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Blog: Monday, May 1st, 2017

The Dormick Park Podcast Show

A parent recently posted this comment on our school’s Facebook page: “When I was in school, my first computer experience was a wooden box placed over my hands so I couldn't see the keyboard, now kids are podcasting. Amazing.” Podcasting technology isn’t new, but its implications for student learning are endless. First off, you may be asking, what is a podcast? Simply put, a Podcast is an Internet Radio Show that is on-demand and comes to you by subscribing to a link, or more specifically an RSS feed on a web site that allows new episodes to be delivered automatically to your device.

Teaching kids to podcast will help strengthen skills in Reading, Writing, Oral Fluency, Research, Digital Literacy and Citizenship, and Collaboration. That is quite a widespread skill set all rolled into one project! The Dormick Park Podcast Show was initially dreamed up when I was listening to my grades 4 & 5 students read out loud. I thought to myself that this group of kids all have such dynamic and interesting voices that could very well be their own cartoon character on a show, or a character in a reader’s theatre play. I complimented my class and then off-handedly made a suggestion that we could make a class podcast show worthy of an Internet audience. I instantly had all 30 pairs of eyes on me, and their full, undivided attention. Over a few months, I explicitly taught and modeled, with the help of our E.L.L teacher, what a podcast looked and sounded like. I provided opportunities for all students to practice recording and listening to themselves on iPods, iPads and other audio capturing devices to help develop their radio show personalities. Once we got to the actual recording session, we were able to use good quality audio peripherals, such as individual microphones, a mixer and a designated Mac computer with free recording software.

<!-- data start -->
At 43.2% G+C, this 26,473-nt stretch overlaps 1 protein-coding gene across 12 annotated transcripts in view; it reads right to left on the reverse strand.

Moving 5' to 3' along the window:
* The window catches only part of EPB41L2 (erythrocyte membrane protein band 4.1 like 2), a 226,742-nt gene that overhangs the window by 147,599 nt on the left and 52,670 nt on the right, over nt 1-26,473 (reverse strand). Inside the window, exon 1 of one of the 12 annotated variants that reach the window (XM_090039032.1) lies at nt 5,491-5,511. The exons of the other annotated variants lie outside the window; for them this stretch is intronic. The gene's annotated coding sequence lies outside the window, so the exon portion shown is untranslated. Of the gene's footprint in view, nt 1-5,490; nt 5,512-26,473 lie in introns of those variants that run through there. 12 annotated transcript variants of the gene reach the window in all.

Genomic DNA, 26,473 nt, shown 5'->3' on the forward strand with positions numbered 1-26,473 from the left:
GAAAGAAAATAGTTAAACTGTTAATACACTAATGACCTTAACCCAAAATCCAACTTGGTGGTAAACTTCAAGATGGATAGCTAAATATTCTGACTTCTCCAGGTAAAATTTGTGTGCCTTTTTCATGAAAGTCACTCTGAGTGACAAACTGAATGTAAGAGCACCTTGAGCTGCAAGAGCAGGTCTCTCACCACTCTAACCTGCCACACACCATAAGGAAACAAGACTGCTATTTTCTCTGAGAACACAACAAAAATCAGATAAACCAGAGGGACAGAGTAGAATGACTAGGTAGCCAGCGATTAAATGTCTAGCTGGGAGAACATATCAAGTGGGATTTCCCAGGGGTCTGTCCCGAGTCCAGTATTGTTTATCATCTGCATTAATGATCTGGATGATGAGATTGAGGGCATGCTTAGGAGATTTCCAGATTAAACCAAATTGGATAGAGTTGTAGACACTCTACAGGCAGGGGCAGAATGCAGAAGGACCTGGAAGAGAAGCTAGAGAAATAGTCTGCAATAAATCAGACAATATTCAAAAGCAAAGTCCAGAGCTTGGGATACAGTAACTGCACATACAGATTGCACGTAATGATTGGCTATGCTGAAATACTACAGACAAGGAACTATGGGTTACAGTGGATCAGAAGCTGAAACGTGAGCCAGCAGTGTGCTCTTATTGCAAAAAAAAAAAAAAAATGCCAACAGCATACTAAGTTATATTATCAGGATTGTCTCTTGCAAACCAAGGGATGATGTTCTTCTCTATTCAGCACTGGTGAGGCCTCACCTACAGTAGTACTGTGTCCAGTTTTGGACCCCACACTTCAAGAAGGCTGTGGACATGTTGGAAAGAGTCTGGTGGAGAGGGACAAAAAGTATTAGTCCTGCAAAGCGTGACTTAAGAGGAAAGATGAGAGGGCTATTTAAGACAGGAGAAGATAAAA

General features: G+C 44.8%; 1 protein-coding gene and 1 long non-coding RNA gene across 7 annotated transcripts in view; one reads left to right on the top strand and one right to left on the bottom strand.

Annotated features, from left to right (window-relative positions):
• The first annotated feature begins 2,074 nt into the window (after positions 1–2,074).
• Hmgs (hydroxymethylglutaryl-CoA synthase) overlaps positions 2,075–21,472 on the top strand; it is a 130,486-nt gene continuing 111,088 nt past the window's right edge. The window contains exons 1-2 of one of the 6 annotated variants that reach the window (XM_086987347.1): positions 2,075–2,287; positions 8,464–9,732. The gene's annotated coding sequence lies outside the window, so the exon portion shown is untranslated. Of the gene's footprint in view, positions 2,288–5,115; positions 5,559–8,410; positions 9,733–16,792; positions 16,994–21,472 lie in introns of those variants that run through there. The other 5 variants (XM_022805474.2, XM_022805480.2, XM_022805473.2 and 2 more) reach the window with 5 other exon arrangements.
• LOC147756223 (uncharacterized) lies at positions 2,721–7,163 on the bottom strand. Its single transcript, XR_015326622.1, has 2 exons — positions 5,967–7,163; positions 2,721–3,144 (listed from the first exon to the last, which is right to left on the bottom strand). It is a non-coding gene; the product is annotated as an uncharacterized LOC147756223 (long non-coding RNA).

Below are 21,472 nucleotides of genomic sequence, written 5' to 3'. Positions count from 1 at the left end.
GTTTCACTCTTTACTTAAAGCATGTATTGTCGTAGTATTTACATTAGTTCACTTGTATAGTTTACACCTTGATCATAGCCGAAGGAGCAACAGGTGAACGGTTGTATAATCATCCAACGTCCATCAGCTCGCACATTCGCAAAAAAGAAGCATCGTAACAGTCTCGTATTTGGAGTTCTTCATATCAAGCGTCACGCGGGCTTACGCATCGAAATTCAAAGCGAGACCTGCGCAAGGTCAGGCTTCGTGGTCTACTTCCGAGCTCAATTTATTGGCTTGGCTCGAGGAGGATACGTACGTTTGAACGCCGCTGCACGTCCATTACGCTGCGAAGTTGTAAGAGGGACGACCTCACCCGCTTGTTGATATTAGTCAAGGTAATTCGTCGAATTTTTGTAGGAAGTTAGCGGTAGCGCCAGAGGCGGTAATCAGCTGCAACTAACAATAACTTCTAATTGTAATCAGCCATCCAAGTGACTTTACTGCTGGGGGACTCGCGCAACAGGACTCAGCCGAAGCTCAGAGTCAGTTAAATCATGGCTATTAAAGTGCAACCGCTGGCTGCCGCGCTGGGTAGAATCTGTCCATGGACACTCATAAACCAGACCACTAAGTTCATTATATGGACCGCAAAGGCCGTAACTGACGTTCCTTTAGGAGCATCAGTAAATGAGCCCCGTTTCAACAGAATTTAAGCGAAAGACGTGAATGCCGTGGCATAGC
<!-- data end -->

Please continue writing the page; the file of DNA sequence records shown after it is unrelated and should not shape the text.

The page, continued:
To help drive the show, special guests have been invited to our classroom to be interviewed. These guests have ranged from school leaders, staff and most recently, Country 107.1 FM Radio DJ, Curtis Pope. It was a great experience to have an actual radio personality who normally is the interviewer, become the interviewee. Mr. Pope admitted that he was a tad bit nervous coming on our show. The advice that he passed on to our potential broadcasters was priceless. To hear this Podcast, Go Here!

Each one of my students plays a vital role in producing the show. Research and preparation will occur a week or two in advance of our guests coming on our show. While opportunities are created for as many students as possible to host, co-host and edit the show on the computer, each student is required to research the guest’s background and collaborate on potential questions that may be selected and asked of the guest. We use the Google Docs platform and have every student collaborating on one document at the same time. We are then able to synthesize, combine and elaborate the ideas down to 8 or 10 good connecting questions to help prompt conversation and perhaps elicit additional questions that may be off-script, if the guest’s comments require more detail or elaboration. Some potential themed curricular ideas for podcast episodes may be:

-Weekly classroom and school news broadcasts
-Documenting a field trip
-Record a class discussion
-Share book reviews
-Review curricular content and class learning
-Projects.
-Literature resources.
-Reflections on learning.
-Collaboration with other classes or schools.

With the year winding down, we still plan to keep to our two-week episode rotation and look forward to hearing from new student hosts as we continue to produce the Dormick Park Podcast Show. Who knows, maybe there will be plans for a Season 2? ~By Shane Hipwell

 Check Out The Dormick Park Podcast Show Here!